This course is divided into three units with each unit culminating in a corresponding paper.  The course calendar is included* at the end of the syllabus; however, the course calendar may change at my discretion, with appropriate notice given in class and/or via Blackboard or email. Readings and written assignments are to be completed in their entirety by the date on the course calendar.  This course will involve a great deal of in-class participation as we discuss what we have read and what we've written. Failure to complete reading and/or writing assignments will make it difficult to fully participate in class, which in turn will have a detrimental effect on your grade. 

The writing portion of the course relies on peer responses, workshops, and conferences.  This means that your papers are all going to be seen by some (or all) of the class at some point during the writing process.  My hope is that by reading other students’ papers with a critical eye, you will learn to read your own papers more closely, fine tuning your writing as you examine the writing of your peers.  It is always valuable to receive feedback on your writing from more than one source and the workshops in this class will allow you to interact with a wide range of viewpoints about your writing.


Apart from the three longer writing projects, there will be a variety of other assignments that will make up your grade.  In-class assignments cannot be made up and there will be some writing assignments given in almost every class.  Your grade will be determined as follows:

10% - Daily Grade (Including Research Experience Essay)             

10% - Research and Writing Checkpoints / Peer Responses and Workshops                                           

10% - Reading Responses

25% - Unit 1 Portfolio: Personal Research Essay                    

25% - Unit 2 Portfolio: Formal Research Paper  

20% - Unit 3 Project: Rhetorical Revision and Presentation                         

Your final grade will be based on the following scale:

A          94-100             A-         90-93

B+        87-89               B          84-86               B-         80-83

C+       77-79               C          74-76               C-         77-79

D+       67-69               D          64-66               D-         60-63

F          below 60

*Please note: The course schedule is not complete as of Friday, August 31.  When the course schedule is complete and available, I will notify you via Blackboard.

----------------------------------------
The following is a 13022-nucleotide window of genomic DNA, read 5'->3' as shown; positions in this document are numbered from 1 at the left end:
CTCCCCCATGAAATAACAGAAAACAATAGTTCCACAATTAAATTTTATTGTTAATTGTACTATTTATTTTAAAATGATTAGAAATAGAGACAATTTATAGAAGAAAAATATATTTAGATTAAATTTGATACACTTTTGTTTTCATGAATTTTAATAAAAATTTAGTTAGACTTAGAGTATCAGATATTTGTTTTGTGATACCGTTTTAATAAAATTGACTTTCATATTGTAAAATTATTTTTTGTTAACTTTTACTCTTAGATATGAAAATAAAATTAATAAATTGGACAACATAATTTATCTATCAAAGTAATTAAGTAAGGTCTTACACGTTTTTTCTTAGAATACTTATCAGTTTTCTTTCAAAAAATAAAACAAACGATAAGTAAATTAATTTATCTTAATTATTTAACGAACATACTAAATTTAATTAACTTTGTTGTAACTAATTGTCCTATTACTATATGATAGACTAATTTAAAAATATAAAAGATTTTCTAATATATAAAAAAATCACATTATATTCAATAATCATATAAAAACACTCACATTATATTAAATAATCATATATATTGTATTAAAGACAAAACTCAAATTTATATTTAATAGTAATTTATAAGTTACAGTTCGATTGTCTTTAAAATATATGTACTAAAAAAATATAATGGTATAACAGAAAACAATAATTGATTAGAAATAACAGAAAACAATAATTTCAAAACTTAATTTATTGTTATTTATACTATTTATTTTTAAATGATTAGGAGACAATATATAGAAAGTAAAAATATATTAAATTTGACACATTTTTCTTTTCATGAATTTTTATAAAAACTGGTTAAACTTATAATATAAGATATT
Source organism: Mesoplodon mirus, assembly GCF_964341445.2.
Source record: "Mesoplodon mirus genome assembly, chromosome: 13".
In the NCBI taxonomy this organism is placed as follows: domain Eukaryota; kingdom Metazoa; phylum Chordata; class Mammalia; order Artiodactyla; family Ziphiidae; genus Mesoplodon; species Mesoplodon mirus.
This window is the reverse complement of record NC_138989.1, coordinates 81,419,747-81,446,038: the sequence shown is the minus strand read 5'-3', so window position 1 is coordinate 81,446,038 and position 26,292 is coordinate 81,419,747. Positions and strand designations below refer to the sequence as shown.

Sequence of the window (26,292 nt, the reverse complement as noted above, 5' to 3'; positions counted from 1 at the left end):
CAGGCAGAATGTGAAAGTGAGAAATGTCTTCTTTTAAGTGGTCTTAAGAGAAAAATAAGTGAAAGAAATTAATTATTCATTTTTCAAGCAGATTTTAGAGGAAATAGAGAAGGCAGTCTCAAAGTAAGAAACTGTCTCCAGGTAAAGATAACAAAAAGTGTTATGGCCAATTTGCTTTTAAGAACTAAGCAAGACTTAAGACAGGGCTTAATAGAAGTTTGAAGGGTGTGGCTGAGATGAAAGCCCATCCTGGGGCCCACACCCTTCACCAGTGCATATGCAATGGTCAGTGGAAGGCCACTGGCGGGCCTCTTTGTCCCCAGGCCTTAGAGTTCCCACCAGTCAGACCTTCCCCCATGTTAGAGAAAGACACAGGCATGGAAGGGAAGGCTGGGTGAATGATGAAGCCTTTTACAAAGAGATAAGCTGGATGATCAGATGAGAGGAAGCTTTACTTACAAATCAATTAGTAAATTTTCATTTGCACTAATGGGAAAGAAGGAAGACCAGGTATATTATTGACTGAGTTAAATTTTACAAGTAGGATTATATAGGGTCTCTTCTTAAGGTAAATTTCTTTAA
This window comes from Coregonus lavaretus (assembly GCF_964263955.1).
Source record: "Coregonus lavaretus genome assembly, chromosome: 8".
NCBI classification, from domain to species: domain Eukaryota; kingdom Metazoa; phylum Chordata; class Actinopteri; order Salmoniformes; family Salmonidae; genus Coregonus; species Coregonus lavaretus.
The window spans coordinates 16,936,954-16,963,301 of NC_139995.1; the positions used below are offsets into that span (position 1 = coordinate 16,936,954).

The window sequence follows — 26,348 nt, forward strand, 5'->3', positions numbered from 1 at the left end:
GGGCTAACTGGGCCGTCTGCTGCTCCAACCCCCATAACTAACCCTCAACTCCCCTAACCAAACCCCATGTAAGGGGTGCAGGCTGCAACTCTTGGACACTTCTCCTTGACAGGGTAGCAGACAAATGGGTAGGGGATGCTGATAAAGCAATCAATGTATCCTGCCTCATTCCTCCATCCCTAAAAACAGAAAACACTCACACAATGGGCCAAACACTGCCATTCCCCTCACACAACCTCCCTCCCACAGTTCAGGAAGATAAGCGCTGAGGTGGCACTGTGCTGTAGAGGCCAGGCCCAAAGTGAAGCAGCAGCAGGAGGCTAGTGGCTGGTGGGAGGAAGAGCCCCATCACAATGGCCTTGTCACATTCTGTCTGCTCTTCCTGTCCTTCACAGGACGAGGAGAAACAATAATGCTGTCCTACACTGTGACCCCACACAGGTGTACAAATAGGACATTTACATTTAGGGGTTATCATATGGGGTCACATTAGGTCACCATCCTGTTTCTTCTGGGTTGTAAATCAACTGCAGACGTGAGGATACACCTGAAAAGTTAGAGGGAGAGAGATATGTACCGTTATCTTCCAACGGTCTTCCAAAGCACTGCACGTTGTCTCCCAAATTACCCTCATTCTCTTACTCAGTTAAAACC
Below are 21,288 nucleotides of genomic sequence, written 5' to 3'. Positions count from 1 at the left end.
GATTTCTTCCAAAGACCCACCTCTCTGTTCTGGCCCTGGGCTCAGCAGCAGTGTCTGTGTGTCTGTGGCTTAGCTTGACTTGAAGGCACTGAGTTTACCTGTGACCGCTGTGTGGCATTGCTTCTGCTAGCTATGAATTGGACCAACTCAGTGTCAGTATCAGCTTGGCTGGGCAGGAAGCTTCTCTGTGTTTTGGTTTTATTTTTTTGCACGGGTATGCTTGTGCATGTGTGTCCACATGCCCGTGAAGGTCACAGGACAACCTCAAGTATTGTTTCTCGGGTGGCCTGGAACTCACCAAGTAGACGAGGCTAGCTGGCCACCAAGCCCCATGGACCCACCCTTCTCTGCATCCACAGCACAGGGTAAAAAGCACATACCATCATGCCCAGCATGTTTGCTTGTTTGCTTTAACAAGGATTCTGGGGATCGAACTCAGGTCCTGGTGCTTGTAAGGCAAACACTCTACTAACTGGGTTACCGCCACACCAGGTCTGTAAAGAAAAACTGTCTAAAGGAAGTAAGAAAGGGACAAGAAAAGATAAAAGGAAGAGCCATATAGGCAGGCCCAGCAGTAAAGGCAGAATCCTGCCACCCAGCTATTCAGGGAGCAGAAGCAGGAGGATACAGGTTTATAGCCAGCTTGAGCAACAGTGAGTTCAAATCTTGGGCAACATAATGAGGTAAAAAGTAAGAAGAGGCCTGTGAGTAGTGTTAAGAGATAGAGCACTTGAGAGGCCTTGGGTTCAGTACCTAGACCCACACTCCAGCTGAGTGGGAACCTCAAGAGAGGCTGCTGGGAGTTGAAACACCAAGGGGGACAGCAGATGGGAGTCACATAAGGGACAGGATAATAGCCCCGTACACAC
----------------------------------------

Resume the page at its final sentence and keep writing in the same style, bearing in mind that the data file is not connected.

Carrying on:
Course Policies



As stated below in the NIC Composition Program Policy section, missing more than two weeks of class may result in automatic failure of the course.  Your attendance is exceptionally important: a large portion of your final grade depends on daily in-class activities and assignments which cannot be made up if missed.

Assignment Submission:

All assignments completed outside of class should be typed, double-spaced, and should use a standard font, such as Times New Roman, Calibri, or Arial.  You should fix the odd automatic formatting on MS Word, and remove spaces after paragraphs -- I'll explain this in class.  Assignments should be checked for spelling and grammar: this class does not focus on teaching grammar, spelling, punctuation, or other sentence-level conventions and it is your responsibility to manage this part of the writing process.  Any paper submitted with a spelling error that would be caught by a simple word processor spell check will receive no better than a D, regardless of the quality of the thought or writing. Multi-page assignments will be stapled (or at least paper-clipped) or they will not be accepted – folding and tearing the corner of the pages will not count.  Finally, all assignments should include a heading with your name, the name of the class, the due date of the assignment, the day and time of the class, and the name of the assignment on the upper left portion of the first page.  The heading should be single spaced.  Assignments submitted without the proper heading will not be accepted.


I am happy to meet with you during my posted office hours or by appointment.  The most effective method for contacting me is email.  I will check and respond to your email between 9 am and 10 am and between 9 pm and 10 pm, M-F.  I will typically not respond to email sent over the weekend.  I will respond to questions submitted via email; if you email me to say you'll miss class, or to tell me why you'll be late, or inform me about the various reasons your paper isn't long enough, I most likely will not respond.  I will answer questions, though.  You may also call my office extension, though leaving a voicemail is not a substitute for actually speaking with me or participating in an exchange of emails. Finally, all email, to the best of your ability, should follow the rules of standard written English.  Email that smacks of texting or demonstrates a lack of common courtesy in the use of the written word will receive no response.  

Late Submission: